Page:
Written by Liam Wilson ‘ 16
This March Break, a group of 17 Ridley students, one Ridley teacher, and a Ridley nurse had an experience that none of them will forget for the rest of their lives. It is not going to be easy to forget the long hours of working under the burning sun mixing cement and moving bricks. It is not going to be easy to forget the smiles on the faces of the family members who watched their new home being built. And the relationships and friendships made on the trip with our Habitat for Humanity translators, masons, groups leaders, and fellow students are definitely going to stay with us for a long time.
I had the opportunity this March Break to travel to El Salvador with 16 fellow Ridleans, Mr. Martínez, and Ms. Honsberger. To say that it was a great experience would be an understatement. I didn’t know very many of the other students on the trip well, but by the end of the two weeks, I felt as if I had know them for two years.
We split everyone up into two groups to work on two separate houses. Nothing had been started on the house that my group worked on. We spent the first two days just digging into the ground to make the foundation. After that we did a bunch of different tasks like filling in the trenches with cement and sanding the outside of the bricks. Over the course of the next two weeks, we had some great times together. Whether it was moving huge piles of sand, moving huge piles of bricks, or mixing cement, we always found a way to make it fun. Meeting and interacting with the family that we were building the house for was an experience in its own. Although the family had very little, they did all they could to make us feel welcome and comfortable. They are some of the happiest and most generous people I have ever met. We also became good friends with the masons and with our Habitat reps Jaime, Emilio, and Jxoe.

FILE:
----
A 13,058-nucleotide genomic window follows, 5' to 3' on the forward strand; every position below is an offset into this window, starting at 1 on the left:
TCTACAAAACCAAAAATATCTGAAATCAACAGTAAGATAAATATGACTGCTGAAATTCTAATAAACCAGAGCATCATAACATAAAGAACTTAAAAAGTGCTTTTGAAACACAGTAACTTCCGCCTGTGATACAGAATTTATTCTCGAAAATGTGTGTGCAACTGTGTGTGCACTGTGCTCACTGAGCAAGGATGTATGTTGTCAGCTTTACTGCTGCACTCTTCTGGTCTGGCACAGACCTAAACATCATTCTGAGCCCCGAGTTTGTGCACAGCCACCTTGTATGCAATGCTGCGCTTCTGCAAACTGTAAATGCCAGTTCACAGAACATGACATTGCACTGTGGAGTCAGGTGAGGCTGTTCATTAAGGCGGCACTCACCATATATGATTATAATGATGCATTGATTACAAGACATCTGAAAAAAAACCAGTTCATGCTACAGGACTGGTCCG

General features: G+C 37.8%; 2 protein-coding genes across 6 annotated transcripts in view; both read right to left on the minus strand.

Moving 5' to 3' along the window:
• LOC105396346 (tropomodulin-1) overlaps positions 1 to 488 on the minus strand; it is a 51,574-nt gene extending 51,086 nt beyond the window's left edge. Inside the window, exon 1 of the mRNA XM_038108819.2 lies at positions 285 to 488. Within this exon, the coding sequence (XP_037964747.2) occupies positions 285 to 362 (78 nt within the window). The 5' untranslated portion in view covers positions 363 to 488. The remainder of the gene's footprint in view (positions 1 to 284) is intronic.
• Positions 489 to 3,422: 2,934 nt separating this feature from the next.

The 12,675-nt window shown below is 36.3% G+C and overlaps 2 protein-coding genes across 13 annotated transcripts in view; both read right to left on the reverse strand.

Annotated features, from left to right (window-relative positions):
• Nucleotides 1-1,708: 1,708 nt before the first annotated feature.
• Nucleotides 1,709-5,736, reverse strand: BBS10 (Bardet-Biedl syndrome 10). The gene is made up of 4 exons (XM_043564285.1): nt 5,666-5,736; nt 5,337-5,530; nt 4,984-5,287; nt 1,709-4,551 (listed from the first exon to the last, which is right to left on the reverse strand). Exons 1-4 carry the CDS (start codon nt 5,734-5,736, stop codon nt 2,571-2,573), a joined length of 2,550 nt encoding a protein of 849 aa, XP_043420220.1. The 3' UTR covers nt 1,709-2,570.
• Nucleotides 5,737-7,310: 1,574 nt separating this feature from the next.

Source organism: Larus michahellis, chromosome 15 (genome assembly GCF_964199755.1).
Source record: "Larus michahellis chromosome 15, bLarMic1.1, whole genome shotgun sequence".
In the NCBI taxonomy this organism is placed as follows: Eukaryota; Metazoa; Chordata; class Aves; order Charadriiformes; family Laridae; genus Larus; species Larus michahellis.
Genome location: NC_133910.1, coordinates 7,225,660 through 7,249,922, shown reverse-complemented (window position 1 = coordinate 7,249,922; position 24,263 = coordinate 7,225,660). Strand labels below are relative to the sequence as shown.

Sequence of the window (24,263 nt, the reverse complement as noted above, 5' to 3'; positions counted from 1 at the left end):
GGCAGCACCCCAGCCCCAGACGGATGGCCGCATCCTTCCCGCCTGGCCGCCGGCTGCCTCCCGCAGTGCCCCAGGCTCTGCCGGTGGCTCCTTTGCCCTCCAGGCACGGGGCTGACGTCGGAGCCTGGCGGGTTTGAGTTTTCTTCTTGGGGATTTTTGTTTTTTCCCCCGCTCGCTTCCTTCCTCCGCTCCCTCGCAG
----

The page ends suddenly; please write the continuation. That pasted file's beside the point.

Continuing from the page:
Although a lot of time on the trip was spent working, that was only half of it. The purpose of the trips is to forge bonds with people from another country and to experience another culture, and we did just that. Our first day in El Salvador was spent touring to capital city of San Salvador. We visited the Cathedral in San Salvador and learned about one of the country’s heroes, Oscar Romero. We also learned about the dark spots in the history of this beautiful country and how many people lost their lives in the conflicts during the 70s and 80s. It was extra special for us because one of our leaders, Mr. Martínez, fled El Salvador as a child so he was able to give us a personal connection. The second weekend, we toured a coffee plantation where we saw all the steps that go into a bag of coffee and we hiked in El Imposible National Park. Everyone on the trip has mixed feelings about that hike because the park and its views were beautiful, but it was almost a 6-hour hike. Very tiring. To complete the cultural experience of El Salvador, we ate some great food. We got to experience many different traditional El Salvadorian dishes like pupusas and tamales. Mr. Martínez also introduced us to the El Salvadorian KFC, Pollo Campero. To sum up El Salvadorian food in one word; amazing.
All in all, the trip was an unbelievable experience. Not only did my friends and I have fun and experience a new culture, but we also made a difference in the lives of two families, something that makes the trip about way more than ourselves. As John Bunyan once said, “You have not lived today until you have done something for someone who can never repay you.” I highly recommend this experience to everyone. I would like to thank Ridley and Habitat for making this possible and also the leaders, Mr. Martínez and Ms. Honsberger for being so great.